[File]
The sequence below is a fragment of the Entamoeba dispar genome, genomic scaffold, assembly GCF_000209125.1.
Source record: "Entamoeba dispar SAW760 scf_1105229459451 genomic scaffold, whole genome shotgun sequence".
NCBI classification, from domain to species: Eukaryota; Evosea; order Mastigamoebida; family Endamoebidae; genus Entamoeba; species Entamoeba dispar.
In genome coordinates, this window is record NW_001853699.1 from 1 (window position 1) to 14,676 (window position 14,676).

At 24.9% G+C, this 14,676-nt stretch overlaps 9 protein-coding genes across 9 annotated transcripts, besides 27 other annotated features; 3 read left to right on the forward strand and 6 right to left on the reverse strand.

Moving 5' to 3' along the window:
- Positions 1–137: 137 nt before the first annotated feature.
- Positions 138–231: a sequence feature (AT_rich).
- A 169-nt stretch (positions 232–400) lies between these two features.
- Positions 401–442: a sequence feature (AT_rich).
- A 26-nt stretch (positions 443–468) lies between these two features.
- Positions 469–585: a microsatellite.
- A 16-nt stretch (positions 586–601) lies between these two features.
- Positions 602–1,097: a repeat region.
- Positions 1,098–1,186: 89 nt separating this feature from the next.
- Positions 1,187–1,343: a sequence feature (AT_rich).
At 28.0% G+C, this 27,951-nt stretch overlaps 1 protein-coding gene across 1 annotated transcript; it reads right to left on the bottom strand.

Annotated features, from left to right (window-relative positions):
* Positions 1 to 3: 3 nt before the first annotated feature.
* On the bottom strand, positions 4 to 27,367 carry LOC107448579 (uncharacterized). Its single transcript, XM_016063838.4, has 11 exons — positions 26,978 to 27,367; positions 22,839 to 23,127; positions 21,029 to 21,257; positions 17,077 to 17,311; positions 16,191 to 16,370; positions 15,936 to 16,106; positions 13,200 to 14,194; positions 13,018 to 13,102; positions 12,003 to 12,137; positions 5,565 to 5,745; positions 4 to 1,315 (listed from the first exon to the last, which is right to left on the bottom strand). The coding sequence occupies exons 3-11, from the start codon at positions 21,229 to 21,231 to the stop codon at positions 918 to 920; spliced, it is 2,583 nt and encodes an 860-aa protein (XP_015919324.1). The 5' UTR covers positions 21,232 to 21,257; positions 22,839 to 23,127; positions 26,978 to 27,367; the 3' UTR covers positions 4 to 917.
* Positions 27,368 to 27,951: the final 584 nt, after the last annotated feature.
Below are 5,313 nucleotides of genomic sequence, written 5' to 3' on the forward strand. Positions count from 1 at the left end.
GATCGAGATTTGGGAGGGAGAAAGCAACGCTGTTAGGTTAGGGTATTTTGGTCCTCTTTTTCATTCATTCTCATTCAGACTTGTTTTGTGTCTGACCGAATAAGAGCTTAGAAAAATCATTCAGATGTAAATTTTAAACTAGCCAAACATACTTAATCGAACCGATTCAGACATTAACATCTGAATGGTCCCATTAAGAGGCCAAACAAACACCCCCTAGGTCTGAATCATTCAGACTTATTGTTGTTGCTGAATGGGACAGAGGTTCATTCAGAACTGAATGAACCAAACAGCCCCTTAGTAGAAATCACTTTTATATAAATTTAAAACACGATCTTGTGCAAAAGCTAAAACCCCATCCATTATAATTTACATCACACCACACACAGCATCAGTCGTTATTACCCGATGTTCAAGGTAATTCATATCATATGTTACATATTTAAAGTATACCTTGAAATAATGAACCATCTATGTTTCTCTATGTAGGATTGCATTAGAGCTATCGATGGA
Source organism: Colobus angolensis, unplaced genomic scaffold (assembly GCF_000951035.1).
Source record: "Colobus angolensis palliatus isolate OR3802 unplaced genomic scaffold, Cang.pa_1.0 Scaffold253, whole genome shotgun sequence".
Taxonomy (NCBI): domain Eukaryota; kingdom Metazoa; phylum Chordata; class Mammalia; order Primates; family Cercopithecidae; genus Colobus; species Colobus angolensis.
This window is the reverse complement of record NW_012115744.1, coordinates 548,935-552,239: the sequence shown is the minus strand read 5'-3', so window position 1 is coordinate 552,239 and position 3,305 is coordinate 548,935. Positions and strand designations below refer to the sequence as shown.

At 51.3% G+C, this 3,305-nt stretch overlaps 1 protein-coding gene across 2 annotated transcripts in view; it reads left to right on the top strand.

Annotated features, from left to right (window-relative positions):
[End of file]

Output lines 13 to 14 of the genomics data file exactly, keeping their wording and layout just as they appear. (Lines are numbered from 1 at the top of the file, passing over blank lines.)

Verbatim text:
- A 16-nt stretch (positions 586–601) lies between these two features.
- Positions 602–1,097: a repeat region.